Alcohol Brands Hang Onto High Spirits For Future Of China Market

    A new report states that Chinese consumers still have a taste for wine, spirits, and beer despite a sales slump from the government's anti-corruption campaign.
    The interior of the upscale Johnnie Walker House in Chengdu. (Courtesy Photo)
    Liz FloraAuthor
      Published   in Finance

    The interior of the upscale Johnnie Walker House in Chengdu. (Courtesy Photo)

    As the Chinese government continues to crack down on officials for hosting fancy banquets with top-shelf alcohol, international high-end wine and spirits companies have taken a major sales hit. Regardless, rising consumer demand for wine, spirits, and beer still means that China is an increasingly important growth market for alcoholic beverages, according to a new report on the global industry outlook for alcoholic beverages published by Dagong Europe Credit Rating.

    “In 2014, the results of alcoholic beverage manufacturers have shown some vulnerability,” says Francesca Russo, Dagong’s director of the corporate analytical team, stating that “producers with higher exposure to premium and super-premium spirits” were “negatively influenced by the Chinese government’s campaign against exuberant spending and gift-giving."

    Asia currently takes up 28 percent of the total global alcoholic beverage market, says the report. China’s anti-corruption campaign caused the alcoholic beverage industry in Asia grow by 2.6 percent year-on-year in 2013, a rate lower than the previous 10-year average of 3.9 percent. The end of 2014 is predicted to remain “below historical levels,” and premium Chinese baijiu brands have fared especially poorly as a result of their heavy reliance on government banquets for business.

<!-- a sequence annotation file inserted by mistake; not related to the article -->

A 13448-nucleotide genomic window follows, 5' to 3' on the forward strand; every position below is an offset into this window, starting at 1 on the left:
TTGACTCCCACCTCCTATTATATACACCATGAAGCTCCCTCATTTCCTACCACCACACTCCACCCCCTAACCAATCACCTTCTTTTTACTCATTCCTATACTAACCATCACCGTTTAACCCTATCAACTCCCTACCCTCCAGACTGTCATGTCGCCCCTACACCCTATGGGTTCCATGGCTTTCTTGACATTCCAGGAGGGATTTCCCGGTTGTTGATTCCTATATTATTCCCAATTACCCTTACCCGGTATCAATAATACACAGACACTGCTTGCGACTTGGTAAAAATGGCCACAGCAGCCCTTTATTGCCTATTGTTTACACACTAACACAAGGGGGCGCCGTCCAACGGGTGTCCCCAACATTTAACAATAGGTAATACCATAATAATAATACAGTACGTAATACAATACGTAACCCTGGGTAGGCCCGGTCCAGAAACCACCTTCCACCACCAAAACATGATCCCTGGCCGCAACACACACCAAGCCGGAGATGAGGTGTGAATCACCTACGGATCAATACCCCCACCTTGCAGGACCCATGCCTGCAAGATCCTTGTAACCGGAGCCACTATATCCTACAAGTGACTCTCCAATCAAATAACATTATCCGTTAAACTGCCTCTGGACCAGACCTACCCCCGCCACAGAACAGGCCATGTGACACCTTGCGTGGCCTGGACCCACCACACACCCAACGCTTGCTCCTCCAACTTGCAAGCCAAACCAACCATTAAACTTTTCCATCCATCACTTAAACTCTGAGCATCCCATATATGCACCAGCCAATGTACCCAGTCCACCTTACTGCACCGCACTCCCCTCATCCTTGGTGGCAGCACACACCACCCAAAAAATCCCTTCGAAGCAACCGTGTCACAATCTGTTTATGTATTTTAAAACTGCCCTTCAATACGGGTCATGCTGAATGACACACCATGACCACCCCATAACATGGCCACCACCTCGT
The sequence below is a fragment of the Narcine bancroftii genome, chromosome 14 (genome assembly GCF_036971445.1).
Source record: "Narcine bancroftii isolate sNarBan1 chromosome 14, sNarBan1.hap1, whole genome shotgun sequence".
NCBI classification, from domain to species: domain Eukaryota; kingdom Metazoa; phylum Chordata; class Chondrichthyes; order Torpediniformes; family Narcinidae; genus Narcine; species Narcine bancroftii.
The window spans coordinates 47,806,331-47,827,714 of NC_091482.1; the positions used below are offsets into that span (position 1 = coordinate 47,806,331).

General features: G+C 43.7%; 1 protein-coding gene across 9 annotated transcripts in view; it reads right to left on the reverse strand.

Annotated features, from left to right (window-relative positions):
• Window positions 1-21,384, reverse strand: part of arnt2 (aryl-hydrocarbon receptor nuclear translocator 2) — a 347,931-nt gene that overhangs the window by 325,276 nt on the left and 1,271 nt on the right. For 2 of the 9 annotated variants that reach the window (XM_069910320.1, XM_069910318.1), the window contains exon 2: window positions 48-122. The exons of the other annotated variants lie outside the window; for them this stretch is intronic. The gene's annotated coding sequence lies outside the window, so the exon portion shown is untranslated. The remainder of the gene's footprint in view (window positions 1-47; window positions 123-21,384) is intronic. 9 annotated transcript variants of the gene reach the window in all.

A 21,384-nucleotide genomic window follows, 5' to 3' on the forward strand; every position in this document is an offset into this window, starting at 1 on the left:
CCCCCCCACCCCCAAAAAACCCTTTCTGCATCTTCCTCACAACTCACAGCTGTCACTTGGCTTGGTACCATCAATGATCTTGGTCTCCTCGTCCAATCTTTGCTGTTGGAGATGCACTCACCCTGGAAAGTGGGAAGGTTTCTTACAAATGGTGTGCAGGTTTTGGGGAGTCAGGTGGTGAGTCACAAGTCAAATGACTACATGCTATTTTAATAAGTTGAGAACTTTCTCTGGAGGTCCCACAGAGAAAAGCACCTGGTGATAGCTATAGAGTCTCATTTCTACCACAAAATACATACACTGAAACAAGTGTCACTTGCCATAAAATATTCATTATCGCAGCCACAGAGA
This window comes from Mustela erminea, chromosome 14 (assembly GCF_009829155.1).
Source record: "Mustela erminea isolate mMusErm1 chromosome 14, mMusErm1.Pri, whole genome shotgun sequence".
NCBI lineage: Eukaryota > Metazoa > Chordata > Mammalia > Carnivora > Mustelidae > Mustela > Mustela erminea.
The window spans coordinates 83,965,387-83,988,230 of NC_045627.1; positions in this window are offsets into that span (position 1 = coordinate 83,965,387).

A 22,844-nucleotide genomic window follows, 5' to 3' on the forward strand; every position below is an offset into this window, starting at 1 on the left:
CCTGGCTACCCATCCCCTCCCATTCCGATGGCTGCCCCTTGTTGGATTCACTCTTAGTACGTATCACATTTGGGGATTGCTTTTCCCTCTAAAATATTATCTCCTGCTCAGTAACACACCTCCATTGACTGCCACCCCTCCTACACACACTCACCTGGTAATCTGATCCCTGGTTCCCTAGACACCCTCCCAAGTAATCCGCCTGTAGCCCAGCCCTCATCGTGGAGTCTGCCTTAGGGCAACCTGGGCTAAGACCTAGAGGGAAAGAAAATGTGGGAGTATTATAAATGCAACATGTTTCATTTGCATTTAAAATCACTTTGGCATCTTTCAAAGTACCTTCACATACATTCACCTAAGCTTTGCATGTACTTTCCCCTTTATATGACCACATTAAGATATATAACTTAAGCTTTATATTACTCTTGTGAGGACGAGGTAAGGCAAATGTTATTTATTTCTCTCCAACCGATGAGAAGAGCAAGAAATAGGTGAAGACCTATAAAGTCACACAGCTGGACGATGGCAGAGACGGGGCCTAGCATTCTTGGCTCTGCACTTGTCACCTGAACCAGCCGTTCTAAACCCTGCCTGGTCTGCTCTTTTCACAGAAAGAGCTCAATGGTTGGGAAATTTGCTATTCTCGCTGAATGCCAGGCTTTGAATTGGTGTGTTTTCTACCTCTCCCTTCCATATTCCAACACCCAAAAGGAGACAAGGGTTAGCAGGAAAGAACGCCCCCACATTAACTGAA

According to the report, the market slump won’t last for much longer, however—it expects medium-term growth (within the next two to three years) to stabilize. It states that the spirits segment is expected to “gradually recover” thanks to “diversification strategies”—namely, more offerings of mid-range spirits affordable to China’s growing middle and upper-middle class. In addition, it notes that European winemakers can expect to see high demand in China in the coming year while benefiting from free-trade agreements and favorable import duty regulations. China remains the fifth-largest wine market and top country for red wine consumption in the world.

    Another alcoholic beverage that has especially benefited from middle-class demand is beer, according to the report. International beer companies can expect to see “high single-digit” growth for their 2014 results, according to the firm, which states that they’ve benefited from increasing Chinese demand for international beer brands as Chinese consumers look beyond Tsingtao.

    “China is gaining in importance in the global alcoholic beverages market,” says Richard Miratsky, Dagong's corporate analytical team sector head, “and despite regulatory risks remaining high, large international manufacturers continue to enter strategic alliances with local manufacturers to take advantage of favorable demographic trends and diversify their revenue streams.”

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